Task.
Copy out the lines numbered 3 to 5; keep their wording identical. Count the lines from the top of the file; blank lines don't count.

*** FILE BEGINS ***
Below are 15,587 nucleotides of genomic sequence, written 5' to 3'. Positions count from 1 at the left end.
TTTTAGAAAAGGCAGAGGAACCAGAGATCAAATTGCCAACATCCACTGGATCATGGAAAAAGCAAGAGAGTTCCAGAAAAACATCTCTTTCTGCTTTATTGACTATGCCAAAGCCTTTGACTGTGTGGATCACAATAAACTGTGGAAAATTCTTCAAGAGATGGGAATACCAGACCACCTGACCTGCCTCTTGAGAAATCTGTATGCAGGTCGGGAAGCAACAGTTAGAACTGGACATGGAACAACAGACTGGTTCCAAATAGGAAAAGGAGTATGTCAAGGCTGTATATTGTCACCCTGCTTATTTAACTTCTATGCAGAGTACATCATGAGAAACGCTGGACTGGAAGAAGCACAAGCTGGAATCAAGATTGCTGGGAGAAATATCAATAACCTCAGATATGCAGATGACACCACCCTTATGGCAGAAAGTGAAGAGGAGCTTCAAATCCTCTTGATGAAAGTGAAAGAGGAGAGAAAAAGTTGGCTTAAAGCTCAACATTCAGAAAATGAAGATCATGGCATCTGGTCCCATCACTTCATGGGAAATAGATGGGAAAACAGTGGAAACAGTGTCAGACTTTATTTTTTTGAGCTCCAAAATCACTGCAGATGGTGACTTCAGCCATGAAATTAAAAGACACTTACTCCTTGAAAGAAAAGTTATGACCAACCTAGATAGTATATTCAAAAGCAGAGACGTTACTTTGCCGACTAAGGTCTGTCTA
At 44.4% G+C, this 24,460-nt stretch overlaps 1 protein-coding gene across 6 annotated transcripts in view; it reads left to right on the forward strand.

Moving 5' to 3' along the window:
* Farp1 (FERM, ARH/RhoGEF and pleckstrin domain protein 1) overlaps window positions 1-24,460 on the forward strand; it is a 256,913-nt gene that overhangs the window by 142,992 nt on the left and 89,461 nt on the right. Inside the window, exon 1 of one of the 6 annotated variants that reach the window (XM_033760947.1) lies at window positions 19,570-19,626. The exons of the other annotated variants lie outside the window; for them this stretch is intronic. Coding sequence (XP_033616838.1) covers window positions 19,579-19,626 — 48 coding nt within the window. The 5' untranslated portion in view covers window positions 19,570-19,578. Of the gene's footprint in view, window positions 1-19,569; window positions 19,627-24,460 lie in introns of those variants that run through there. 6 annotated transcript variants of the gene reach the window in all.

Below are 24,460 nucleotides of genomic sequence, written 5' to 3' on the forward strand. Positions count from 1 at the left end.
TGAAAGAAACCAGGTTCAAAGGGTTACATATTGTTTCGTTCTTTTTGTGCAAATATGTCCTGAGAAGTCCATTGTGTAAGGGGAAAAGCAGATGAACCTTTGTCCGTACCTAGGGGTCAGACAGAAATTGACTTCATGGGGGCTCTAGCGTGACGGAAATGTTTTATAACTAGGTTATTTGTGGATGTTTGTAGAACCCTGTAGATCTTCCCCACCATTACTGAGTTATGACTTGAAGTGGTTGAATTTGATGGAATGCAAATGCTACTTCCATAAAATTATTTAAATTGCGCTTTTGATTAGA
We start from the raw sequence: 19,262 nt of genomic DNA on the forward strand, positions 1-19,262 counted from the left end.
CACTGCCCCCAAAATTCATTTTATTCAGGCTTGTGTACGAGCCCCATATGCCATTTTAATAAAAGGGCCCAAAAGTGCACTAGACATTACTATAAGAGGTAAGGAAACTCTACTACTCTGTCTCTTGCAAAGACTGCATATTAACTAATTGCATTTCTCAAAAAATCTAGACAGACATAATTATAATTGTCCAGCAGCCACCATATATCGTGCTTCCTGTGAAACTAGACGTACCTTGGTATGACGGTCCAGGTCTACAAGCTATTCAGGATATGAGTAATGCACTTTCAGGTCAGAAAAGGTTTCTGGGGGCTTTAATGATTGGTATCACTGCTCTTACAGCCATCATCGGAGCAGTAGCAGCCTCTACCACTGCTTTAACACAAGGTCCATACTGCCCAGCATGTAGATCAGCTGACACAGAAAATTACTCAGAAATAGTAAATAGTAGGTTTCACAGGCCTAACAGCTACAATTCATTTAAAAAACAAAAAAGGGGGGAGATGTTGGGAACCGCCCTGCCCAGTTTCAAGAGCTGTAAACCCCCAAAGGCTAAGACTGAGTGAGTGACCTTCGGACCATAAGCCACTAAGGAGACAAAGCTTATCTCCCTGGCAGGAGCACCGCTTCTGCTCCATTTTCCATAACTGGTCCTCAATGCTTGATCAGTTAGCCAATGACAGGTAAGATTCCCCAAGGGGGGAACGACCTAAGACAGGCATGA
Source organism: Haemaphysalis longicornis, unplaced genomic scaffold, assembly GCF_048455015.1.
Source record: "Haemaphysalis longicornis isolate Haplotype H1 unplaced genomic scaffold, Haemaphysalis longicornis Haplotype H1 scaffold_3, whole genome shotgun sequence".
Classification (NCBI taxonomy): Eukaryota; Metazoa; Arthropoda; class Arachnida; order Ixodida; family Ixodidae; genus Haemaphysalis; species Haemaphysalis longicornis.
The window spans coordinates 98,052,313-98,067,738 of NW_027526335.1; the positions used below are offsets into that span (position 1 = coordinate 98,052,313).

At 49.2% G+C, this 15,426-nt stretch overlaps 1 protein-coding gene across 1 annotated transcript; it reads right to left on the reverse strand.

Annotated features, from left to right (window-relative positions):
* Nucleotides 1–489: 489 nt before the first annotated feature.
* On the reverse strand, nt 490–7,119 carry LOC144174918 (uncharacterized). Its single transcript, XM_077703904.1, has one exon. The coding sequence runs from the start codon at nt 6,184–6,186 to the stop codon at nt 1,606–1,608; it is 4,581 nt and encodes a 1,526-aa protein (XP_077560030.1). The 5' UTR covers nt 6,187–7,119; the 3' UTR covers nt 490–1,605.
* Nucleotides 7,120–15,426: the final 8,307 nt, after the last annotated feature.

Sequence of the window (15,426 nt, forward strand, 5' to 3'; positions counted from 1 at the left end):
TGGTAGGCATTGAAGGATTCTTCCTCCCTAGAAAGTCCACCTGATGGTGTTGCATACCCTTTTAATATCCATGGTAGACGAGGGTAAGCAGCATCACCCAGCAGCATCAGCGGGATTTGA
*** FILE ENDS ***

At 44.4% G+C, this 24,460-nt stretch overlaps 1 protein-coding gene across 6 annotated transcripts in view; it reads left to right on the forward strand.

Moving 5' to 3' along the window:
* Farp1 (FERM, ARH/RhoGEF and pleckstrin domain protein 1) overlaps window positions 1-24,460 on the forward strand; it is a 256,913-nt gene that overhangs the window by 142,992 nt on the left and 89,461 nt on the right. Inside the window, exon 1 of one of the 6 annotated variants that reach the window (XM_033760947.1) lies at window positions 19,570-19,626. The exons of the other annotated variants lie outside the window; for them this stretch is intronic. Coding sequence (XP_033616838.1) covers window positions 19,579-19,626 — 48 coding nt within the window. The 5' untranslated portion in view covers window positions 19,570-19,578. Of the gene's footprint in view, window positions 1-19,569; window positions 19,627-24,460 lie in introns of those variants that run through there. 6 annotated transcript variants of the gene reach the window in all.